President Trump’s Executive Orders: Recap of Sunday’s Law Call
Sunday’s Law Call was one of the best we’ve had; so good that I wanted to recap a few of the important points. I also wanted to add some insight I received from our guest before the show, interesting stuff we didn’t get a chance to explain during the show. Professor Mark Seidenfeld joined me to discuss President Trump’s executive orders and the limitations on the President’s power.
First, we learned that the President’s power comes from three primary sources, (1) the U.S. Constitution, (2) Congress via statute, and (3) the inherent power of the Presidency to faithfully execute of the laws of the United States. The President’s role is to execute the laws created by Congress and to wield the power given to him by the Constitution. Before the show, Professor Seidenfeld explained to me that the Constitution, for example, gives power to the President as the Commander in Chief of the military. Although he doesn’t have the power to declare war, he has the power to “make war,” if he believes it to be in defense of the United States. There is a subtle difference between declaring war (as an aggressive act to overtake governments, for instance) and making war as a means of defending our country from outside threats. As another example of the President’s power, the power given to the President to control immigration was not given to him through the Constitution, but was written into a statute by Congress.
We learned from Professor Seidenfeld that one of the most famous executive orders ever given was President Lincoln’s “Emancipation Proclamation,” which freed the slaves. Although we didn’t discuss it during the show, the Emancipation Proclamation was issued as a war measure under the President’s Constitutional authority as Commander in Chief. The professor explained to me that the President’s power as Commander in Chief is not absolute, because his decisions still cannot violate the Constitution of the United States. For instance, if the President issued an executive order stating that only soldiers of a certain race or creed would fight in a war, such a decision would not be upheld due to Constitutional protection of equal rights.
The question arose during the show regarding why and under what authority the judiciary has the power to stop the President’s travel ban. Professor Seidenfeld explained that although the President has powers given to him by the Constitution or Congress, his executive orders are all subject to review and interpretation by the judiciary. Essentially, the judiciary reviews the orders to determine (1) whether the order violates any constitutional rights or is inconsistent with the Constitution of the United States, and (2) whether the order is within the authority granted to the President through the Constitution or through an act of Congress. If the order violates the Constitution, the judiciary has the power to declare it null and void.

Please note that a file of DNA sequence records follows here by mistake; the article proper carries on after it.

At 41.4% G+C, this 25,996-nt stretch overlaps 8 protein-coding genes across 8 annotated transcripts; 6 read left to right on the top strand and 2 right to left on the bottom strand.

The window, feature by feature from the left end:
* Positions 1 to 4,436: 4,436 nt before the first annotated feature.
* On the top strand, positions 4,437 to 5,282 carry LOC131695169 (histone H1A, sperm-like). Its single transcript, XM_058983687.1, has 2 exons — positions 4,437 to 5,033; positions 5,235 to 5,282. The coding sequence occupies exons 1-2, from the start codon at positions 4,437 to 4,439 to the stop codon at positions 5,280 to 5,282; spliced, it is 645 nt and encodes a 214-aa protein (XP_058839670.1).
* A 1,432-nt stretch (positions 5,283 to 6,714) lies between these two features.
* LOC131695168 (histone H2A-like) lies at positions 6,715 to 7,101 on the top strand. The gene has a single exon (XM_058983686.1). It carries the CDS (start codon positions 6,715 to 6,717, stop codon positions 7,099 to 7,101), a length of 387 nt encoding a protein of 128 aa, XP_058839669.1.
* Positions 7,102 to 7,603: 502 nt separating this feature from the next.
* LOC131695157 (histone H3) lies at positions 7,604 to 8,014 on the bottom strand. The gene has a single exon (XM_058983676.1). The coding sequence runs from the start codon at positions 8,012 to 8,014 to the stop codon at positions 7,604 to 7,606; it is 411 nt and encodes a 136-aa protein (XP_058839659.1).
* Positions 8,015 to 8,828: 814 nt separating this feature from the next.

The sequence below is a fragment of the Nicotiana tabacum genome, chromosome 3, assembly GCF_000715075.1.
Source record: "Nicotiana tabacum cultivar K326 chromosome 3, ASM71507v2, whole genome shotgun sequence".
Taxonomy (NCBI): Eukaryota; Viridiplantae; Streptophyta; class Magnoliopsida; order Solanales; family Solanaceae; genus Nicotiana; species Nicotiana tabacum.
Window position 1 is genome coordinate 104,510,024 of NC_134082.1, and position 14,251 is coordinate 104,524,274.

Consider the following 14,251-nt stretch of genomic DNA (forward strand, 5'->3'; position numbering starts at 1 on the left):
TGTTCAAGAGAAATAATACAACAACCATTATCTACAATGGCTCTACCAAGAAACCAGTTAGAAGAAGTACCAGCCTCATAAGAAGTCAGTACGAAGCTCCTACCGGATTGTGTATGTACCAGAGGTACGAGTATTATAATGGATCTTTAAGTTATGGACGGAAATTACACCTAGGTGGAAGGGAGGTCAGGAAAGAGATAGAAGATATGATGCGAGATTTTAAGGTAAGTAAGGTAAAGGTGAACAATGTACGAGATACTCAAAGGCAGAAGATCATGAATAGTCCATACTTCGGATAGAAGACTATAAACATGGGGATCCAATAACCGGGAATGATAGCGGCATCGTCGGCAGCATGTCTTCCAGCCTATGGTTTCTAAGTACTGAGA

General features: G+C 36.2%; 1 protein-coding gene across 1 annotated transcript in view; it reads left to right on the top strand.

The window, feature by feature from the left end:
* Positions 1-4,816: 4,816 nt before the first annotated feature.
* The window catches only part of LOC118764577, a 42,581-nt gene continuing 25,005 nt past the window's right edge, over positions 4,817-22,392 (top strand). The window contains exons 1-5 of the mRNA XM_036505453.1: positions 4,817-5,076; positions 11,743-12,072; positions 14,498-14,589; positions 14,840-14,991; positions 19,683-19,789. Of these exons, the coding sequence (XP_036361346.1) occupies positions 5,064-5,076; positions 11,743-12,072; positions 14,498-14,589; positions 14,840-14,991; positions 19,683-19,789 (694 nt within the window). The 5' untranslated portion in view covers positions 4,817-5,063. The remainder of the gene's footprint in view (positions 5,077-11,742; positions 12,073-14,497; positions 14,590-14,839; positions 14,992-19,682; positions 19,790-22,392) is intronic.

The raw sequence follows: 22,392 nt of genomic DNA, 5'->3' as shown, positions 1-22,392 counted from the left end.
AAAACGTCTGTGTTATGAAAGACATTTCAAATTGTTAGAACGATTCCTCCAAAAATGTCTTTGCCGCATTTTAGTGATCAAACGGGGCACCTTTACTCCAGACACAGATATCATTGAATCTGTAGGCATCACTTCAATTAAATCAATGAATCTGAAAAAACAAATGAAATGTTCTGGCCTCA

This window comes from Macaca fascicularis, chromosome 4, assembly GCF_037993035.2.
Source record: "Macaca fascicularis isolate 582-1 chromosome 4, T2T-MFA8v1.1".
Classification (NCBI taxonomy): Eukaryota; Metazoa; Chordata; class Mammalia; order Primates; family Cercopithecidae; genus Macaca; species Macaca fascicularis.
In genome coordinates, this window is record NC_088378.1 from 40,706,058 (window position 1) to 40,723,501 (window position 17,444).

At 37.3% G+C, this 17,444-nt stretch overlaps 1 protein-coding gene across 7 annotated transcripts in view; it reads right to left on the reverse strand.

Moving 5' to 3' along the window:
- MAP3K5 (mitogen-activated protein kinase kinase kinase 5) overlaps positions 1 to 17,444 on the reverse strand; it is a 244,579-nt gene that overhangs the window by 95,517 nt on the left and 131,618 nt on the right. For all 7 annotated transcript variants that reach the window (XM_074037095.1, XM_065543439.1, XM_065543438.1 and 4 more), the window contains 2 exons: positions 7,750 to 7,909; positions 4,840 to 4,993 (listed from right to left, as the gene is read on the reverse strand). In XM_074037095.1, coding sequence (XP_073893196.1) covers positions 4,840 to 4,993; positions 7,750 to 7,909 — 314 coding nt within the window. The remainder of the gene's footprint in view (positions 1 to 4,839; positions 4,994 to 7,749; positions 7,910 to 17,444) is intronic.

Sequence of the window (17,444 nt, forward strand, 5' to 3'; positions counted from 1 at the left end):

Likewise, if the order exceeds the authority given to the President by Congress, or if it conflicts with an act of Congress, the judiciary has the power quash it. Theoretically, the President has no power to make laws through executive orders. However, if his executive order is related to the execution of federal law, and if it doesn’t violate the Constitution of the United States or conflict with an act of Congress, it will survive scrutiny by the judiciary. In the case of the travel ban, the issue has not been completely resolved. The judiciary has delayed the execution of the travel ban pending further review. Professor Seidenfeld explained that there would be a trial to determine whether the travel ban violates the Constitution by depriving people of their Constitutional rights without due process of law, or by violating the “Establishment Clause” of the Constitution. The Establishment Clause states, “Congress shall make no law respecting the establishment of religion, or prohibiting the free exercise thereof.”
One caller asked why the President can’t just do what he wants now that Congress is controlled by Republicans. Professor Seidenfeld explained that the fact that the Republicans control Congress in no way gives the President free reign to do whatever he wants. His power is still limited to the power given to him by Congress or the Constitution, and his orders are still subject to judicial review.
Overall, I found the subject fascinating, and Professor Seidenfeld’s explanations enlightening. I hope those of you who watched enjoyed it too. We are working to revitalize LawCall by choosing topics that are legally fascinating and affect us all. This Sunday, Jaeson Homola will be discussing the medical marijuana law and what it means for Floridians. As always, we encourage you to call in during the show with your questions or comments. We are committed to engaging in discussion with you about the legal topics of today.